Sharing Each Other’s Scripture
Sharing Each Other’s Scripture
Reading the Qur’ān and the Bible together is a complex activity. Consider the following two verses chosen for our first group study, which was on knowing the truth: 1
“If anyone chooses to do God’s will, he will find out whether my teaching comes from God or whether I speak on my own account”. (John 7:17, NIV).
“Indeed, those who disbelieve, it is the same upon them whether you have warned them or have not warned them, they will not believe”. (Qur’ān 2:6, trans. M.A.S. Abdel Haleem).
From any perspective, this is interesting.
It introduces both common ground and difference between Christians and Muslims, and does so not through assertions or emotions but through foundational texts. We immediately see that the verses share the idea that accepting the truth depends on the recipient’s attitude, but that the first is about discovery and the second about belief. We might also note a question about the place of the individual’s freewill relative to God’s determination of response; indeed, the Qur’ān goes on to speak of God sealing the hearts and the ears of the unbelievers. If we read the verses in their immediate contexts, we further find that:
- The first is spoken by Jesus to Jews gathered in the temple for the Feast of Tabernacles; the second is addressed by God to Muḥammad, but neither audience nor occasion is mentioned.
- The first is part of a long discussion of the acceptance of Jesus as God’s promised Messiah; the second is about the acceptance of the Qur’ān as God’s book of guidance.
These differences reflect the different natures of the Qur’ān and the Bible, and point to the different questions that Muslims and Christians bring to their respective texts. For example, Christians read John 7 not only as part of John’s Gospel, but in light of the biblical salvation history that centres on the Messiah. What, then, is the significance of the Feast of Tabernacles, and what precisely is Jesus claiming in this context? Muslims would ask at what point in Muhammad’s life Sūra 2:6 was given, what ḥadīth might say on the subject, how previous authorities have interpreted it, and what guidance for action might be implied.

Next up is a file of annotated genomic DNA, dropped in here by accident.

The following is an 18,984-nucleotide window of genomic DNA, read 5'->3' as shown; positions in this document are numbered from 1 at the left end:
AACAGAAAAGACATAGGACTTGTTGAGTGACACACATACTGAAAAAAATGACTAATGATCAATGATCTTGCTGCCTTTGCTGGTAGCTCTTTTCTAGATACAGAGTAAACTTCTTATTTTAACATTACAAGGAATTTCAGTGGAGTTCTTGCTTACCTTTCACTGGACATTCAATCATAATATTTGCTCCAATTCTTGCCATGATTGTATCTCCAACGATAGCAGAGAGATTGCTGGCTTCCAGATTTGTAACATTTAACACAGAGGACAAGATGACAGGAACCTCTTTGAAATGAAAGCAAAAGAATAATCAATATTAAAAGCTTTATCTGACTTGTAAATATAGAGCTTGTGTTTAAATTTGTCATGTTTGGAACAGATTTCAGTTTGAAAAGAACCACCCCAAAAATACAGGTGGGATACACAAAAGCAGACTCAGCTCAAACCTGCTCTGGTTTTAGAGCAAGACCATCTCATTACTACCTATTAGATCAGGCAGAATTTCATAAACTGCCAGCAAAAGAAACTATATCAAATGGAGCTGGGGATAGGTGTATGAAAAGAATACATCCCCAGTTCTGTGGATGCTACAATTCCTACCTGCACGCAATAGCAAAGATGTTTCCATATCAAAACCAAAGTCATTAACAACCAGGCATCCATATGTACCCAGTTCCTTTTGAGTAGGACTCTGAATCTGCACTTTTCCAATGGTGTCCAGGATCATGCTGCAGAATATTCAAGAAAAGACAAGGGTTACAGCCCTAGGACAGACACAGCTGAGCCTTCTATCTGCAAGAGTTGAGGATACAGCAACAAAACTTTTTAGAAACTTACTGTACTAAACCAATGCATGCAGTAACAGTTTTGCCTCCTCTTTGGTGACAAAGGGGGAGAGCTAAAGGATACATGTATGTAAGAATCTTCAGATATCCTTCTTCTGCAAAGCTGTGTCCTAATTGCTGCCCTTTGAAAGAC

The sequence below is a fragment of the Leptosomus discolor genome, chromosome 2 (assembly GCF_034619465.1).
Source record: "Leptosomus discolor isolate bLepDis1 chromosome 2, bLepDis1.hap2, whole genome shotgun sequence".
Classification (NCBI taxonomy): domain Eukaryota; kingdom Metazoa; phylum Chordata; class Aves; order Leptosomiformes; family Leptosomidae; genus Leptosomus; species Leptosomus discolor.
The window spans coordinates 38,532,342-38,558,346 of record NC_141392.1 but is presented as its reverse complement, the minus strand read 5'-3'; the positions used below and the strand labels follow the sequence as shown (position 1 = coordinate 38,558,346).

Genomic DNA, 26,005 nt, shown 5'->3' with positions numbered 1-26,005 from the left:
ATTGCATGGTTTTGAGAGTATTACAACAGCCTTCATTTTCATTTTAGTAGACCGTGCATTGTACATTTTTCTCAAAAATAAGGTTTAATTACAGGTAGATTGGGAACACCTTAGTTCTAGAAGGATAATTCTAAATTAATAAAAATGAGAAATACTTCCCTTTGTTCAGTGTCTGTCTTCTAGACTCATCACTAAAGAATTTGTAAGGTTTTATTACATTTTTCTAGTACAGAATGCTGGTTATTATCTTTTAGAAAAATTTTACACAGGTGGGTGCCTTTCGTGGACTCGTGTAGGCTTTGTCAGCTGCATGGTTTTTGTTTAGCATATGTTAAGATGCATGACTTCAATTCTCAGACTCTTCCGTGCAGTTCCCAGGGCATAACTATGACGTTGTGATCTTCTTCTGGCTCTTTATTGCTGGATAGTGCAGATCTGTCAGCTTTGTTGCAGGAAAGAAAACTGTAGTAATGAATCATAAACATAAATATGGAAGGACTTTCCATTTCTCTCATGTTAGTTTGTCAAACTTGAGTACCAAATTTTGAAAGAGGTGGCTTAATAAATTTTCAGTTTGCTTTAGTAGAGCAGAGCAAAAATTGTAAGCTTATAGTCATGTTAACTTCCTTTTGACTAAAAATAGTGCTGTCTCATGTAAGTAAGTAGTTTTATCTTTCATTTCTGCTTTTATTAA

From an academic perspective, this is difficult.
A comparative study of just these two verses would ideally require knowledge of both Greek and Arabic and the range of interpretation of both texts. Reading together with knowledgeable Muslims and Christians is an excellent way forward. It not only enables us to learn from one another’s expertise, but also to listen to Muslims and Christians discussing different interpretations within their own traditions.
From a relational perspective, this is important.
Listening to one another in this way, especially in the context of eating together, develops not only understanding but also relationship. The Qur’ān and the Bible are not just being handled as interesting historical documents, but as authoritative scriptures for their respective adherents, so we can see each other’s tensions and questions and get beyond stereotypes. For example, there is a stereotype that suggests that Muslims are fatalistic while Christians see themselves as totally free to choose. Our group had a very interesting discussion of the tensions between predestination and free will not only in theory but also in the personal experience of both the Christians and Muslims present.